New leader selected for Consortium on Chicago School Research

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Paul Goren, senior vice president of the Spencer Foundation, has been named executive director for The University of Chicago’s Consortium on Chicago School Research. He will formally take charge in May, nearly one year after former director John Easton accepted a presidential appointment to run the Dept. of Education’s Institute of Education Sciences.

In a university press release, Goren said he will maintain a focus on Chicago Public Schools while nurturing the Consortium’s “growing national influence.” The Consortium approach, which has spurred similar efforts in New York and elsewhere, forges data-sharing agreements with districts that lead to rich, independent research on school policy and practice.

Paul Goren, senior vice president of the Spencer Foundation, has been named executive director for The University of Chicago’s Consortium on Chicago School Research. He will formally take charge in May, nearly one year after former director John Easton accepted a presidential appointment to run the Dept. of Education’s Institute of Education Sciences.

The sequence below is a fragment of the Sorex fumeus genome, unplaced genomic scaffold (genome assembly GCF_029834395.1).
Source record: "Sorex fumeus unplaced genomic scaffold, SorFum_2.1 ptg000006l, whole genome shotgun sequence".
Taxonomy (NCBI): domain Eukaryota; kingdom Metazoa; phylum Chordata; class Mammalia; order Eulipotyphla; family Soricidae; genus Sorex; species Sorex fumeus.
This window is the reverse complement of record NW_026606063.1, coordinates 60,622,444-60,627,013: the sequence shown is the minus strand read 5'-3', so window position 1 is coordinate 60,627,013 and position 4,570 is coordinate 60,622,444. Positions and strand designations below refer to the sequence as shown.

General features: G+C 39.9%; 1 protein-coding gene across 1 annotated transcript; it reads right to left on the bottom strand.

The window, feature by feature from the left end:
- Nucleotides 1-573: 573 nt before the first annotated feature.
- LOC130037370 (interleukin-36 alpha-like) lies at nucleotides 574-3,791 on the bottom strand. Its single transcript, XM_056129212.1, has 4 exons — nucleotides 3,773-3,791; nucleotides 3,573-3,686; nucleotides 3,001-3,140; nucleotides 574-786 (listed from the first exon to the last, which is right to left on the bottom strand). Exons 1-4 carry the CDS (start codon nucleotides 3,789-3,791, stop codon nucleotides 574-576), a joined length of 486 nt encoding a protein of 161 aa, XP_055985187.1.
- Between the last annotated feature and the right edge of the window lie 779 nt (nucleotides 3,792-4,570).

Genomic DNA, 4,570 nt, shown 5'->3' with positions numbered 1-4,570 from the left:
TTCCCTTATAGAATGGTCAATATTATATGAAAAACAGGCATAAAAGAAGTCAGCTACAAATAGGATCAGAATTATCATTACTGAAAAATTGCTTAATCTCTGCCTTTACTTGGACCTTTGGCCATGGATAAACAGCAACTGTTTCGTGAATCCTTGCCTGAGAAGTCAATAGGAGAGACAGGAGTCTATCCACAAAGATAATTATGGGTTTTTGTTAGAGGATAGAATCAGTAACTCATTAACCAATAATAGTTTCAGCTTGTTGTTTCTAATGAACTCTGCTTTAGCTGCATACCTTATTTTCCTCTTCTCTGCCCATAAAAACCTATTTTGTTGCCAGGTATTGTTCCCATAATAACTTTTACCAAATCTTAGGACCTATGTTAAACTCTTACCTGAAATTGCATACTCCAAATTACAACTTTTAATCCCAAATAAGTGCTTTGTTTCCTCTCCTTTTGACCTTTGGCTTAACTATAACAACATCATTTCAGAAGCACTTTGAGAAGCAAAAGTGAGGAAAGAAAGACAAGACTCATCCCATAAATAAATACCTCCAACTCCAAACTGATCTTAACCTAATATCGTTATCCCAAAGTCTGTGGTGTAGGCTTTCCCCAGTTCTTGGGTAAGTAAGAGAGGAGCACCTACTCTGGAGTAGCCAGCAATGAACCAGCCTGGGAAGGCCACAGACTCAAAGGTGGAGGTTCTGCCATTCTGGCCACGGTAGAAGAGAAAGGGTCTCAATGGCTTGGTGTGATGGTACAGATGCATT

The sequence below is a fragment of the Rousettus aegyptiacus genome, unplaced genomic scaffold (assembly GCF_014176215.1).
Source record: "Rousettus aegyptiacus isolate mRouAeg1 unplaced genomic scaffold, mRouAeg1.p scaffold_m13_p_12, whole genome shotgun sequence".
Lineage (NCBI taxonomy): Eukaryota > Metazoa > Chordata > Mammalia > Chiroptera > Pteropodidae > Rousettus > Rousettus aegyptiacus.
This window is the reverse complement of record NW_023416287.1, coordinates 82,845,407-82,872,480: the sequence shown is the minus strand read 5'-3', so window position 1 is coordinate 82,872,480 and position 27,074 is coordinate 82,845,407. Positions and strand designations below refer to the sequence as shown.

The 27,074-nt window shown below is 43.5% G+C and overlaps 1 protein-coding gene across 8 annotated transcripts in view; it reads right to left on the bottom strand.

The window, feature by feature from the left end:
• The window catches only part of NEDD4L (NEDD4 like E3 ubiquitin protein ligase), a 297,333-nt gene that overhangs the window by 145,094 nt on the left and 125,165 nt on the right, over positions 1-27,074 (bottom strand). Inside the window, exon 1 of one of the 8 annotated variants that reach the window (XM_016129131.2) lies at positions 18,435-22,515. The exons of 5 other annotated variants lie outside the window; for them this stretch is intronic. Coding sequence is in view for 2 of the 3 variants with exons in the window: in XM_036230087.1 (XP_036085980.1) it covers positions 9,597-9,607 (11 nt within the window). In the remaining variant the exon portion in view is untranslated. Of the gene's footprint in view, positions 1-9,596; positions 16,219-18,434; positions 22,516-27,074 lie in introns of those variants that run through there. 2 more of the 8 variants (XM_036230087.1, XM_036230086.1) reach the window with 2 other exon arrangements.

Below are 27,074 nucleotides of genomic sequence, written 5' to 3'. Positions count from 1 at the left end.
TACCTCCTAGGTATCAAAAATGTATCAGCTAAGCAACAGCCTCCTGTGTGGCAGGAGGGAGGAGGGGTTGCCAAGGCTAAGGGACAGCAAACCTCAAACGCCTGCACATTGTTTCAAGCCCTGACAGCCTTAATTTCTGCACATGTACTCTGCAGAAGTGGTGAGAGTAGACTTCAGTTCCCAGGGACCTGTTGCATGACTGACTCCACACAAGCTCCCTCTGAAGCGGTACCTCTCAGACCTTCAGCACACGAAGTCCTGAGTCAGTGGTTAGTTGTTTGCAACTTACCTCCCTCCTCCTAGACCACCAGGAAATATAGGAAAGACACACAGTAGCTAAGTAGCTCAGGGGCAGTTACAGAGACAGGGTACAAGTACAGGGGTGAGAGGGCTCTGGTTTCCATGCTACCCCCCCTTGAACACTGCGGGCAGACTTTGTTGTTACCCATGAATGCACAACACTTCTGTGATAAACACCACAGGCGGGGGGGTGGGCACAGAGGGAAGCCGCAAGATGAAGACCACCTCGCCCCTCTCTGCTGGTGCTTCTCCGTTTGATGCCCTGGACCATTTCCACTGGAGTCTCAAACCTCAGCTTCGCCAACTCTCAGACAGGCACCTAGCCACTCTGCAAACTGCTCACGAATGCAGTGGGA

In a university press release, Goren said he will maintain a focus on Chicago Public Schools while nurturing the Consortium’s “growing national influence.” The Consortium approach, which has spurred similar efforts in New York and elsewhere, forges data-sharing agreements with districts that lead to rich, independent research on school policy and practice.

Goren has worked closely with Consortium researchers during his tenure at the Spencer Foundation. He started his career as a middle school teacher and has served as the director of the Education Policy Studies Division of the National Governors’ Association. Other posts include: executive director of Policy and Strategic Services for the Minneapolis Public Schools and director of Child and Youth Development for the Program on Human and Community Development at the John D. and Catherine T. MacArthur Foundation. He recently studied education policy in New Zealand through the Ian Axford Fellowship program of Fulbright New Zealand.